The extraordinary is priceless

The absence of transactions on a work or object makes it impossible to establish an offer due to its extreme rarity. The estimates communicated in auction house catalogs are also often far from the auction price, which is often much higher. When a vehicle is coveted by a few connoisseurs, it is their desire to own it and their financial ability that determines the price. It only takes two people for a sale … Not only are potential buyers able to measure the scarcity of the opportunity they do not want to overlook, but they are also driven by the competitive nature of a sale, their ego and the adrenaline of the moment. them sometimes to go beyond the most reasonable limits.

It is the combination of several criteria that gives a car an exceptional character:

  • its rarity: in the case of the Ferrari GTO, only 36 were produced; for the Mercedes 300 SLR there are only two, never sold, still owned by the manufacturer, the other is on display in its museum in Stuttgart. The lower the supply in relation to the demand, the higher the price may be; it is an economic law that applies to all goods and services.
  • its features and performance: a luxury brand, the most powerful or fastest model of its time, an innovative style, are all factors that affect the price. The 300 SLR, which exceeded 300 km / h at a time when the fastest button exceeded 200, is de facto above average. Thus, some cars have marked their era with their performance and style, such as the Lamborghini Miura in the 60s or the MacLaren F1 in the 90s, which almost immediately became coveted collectors.
  • its condition: whether original or carefully restored by reputable specialists. A file consisting of all invoices since the first order can generate a surcharge of 10 to 20%. It is also important that the car retains its original main components (especially chassis, engine, gearbox) and that their numbers match the vehicle’s papers. If this is not the case, the value can drop by well over a third, even if everything is new; yes, but not original … (extensive debate).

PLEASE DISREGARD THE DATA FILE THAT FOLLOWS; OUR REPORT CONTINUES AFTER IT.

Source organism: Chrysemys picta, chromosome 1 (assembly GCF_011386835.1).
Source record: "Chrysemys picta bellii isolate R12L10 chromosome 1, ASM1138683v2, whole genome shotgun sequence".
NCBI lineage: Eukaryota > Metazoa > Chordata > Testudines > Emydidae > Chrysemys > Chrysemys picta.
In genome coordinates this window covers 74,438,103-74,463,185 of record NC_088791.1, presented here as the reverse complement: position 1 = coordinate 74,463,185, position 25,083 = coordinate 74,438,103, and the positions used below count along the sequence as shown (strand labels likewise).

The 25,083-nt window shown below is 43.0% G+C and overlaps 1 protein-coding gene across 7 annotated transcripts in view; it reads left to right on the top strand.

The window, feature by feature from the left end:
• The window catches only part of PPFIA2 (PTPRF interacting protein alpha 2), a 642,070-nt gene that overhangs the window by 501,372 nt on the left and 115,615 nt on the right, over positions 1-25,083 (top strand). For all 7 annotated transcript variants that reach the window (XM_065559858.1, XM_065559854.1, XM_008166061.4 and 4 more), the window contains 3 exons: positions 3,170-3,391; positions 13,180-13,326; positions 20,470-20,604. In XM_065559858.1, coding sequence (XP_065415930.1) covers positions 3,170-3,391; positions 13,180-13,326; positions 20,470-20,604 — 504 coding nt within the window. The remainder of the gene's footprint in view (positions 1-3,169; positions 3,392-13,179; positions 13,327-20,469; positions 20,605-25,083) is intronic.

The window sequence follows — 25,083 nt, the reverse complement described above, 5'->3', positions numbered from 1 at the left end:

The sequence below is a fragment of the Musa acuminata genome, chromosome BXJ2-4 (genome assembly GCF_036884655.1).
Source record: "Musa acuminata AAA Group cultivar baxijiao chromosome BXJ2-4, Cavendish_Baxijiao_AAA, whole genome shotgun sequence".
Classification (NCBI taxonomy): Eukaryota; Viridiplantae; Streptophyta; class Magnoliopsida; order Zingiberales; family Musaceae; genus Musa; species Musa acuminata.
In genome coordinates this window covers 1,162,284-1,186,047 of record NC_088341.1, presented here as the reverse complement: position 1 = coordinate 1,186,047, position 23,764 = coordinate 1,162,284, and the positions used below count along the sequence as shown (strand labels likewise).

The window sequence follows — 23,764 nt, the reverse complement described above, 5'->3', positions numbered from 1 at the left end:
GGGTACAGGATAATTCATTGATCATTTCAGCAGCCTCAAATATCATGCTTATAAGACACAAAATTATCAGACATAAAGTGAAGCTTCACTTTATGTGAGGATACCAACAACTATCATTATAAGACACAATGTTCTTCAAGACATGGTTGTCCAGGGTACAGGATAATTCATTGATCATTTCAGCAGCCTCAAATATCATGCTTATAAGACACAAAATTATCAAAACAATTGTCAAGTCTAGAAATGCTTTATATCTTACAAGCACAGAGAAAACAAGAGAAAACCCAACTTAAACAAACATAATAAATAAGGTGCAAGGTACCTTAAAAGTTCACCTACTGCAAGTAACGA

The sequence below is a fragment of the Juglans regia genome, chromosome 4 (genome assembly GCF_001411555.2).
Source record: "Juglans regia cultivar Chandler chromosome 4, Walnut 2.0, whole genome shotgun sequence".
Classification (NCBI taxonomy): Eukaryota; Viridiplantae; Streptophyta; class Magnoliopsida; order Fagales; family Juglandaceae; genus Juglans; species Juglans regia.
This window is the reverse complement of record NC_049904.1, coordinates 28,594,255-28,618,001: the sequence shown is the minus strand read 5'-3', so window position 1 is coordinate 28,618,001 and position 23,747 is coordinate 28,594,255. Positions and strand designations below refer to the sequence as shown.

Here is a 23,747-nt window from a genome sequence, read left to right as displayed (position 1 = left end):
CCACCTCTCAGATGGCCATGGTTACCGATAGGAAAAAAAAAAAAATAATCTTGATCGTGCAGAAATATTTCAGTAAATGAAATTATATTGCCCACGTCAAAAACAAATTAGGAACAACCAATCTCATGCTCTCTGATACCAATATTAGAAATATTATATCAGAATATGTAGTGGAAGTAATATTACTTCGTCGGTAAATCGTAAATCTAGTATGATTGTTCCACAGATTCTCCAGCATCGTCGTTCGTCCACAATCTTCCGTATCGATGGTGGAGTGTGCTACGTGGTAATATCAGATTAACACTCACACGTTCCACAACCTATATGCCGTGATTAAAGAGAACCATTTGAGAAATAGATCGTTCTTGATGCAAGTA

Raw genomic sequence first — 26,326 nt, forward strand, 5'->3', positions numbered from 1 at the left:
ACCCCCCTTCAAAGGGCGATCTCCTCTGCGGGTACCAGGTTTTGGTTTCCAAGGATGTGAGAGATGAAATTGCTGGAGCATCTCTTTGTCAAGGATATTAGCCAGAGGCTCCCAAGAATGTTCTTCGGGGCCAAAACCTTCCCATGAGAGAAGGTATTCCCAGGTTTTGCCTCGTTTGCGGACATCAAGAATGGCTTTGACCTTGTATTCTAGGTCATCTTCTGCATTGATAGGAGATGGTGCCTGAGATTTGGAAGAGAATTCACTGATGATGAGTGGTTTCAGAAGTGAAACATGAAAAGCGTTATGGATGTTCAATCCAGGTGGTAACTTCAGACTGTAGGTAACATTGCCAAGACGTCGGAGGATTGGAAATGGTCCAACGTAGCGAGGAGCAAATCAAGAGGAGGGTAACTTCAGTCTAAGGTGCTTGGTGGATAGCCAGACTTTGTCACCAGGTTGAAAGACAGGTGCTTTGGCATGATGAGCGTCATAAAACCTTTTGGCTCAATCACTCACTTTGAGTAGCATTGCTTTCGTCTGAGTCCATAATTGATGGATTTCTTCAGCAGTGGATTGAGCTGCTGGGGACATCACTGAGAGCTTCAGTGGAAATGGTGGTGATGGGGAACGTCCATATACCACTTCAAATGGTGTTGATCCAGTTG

• its origin: if it has been owned for a long time by one or very few fully identified owners; and if one of the owners is a celebrity (actor, singer, politician, pope …), then the price can be doubled, tripled and more. The cars and motorcycles that belonged to Johnny Halliday are sold completely off-rating, like Steve McQueens or John Lennons.
  • its position in the production continuum: the very first or last of a series, even widely used, is highly sought after by some collectors (mostly Americans), who do not hesitate to pay for them far beyond their usual price level. Similarly, the first Jaguar E to be marketed may require a premium of 30 to 50%. Most brands are also familiar with this bonus phenomenon for the pre-series or the first issues.
  • its track record if it is a competition car. A Jaguar D or a Porsche 917 that won 24 Hours of Le Mans could be worth two to five times the same car that became number 3. The more the vehicle has a traceable, well-documented history, enriched with racing results achieved by famous drivers , the more desirable and therefore expensive it is.

A car that crosses all the boxes, like the Mercedes 300 SLR, inevitably arouses the desire of the biggest collectors. The offer is extremely rare, there are only two, one of which will never be for sale, and it embodies the best of Mercedes. It was enough for the German manufacturer to invite the biggest collectors on the planet to this private sale to trigger a process that culminated in 135 million. It could have earned 50 million, like 100 or 200 … It’s irrational, and at the same time it’s still cheaper than some paintings by Master. Of course, few collectors have enough money to afford such items, but those who belong to this very limited circle do not really set limits. Whoever really wants it can afford it.

Sheer madness?

Not sure when you see that the Ferrari 250 GTOs, which have been sold for tens of thousands in recent years, traded for less than 10 million 20 years ago and less than 1 in the 80s. A “simple” Mercedes 300 SL Papillon (produced in 1400 copies), which can easily be found at dealers or at auctions, currently sells between 1 and 1.5 million. depending on the pedigree. It was worth ten times less 30 years ago. We understand then that passion is not completely blind and that if you have the funds, it can be a good investment to spend your savings on a beautiful old car.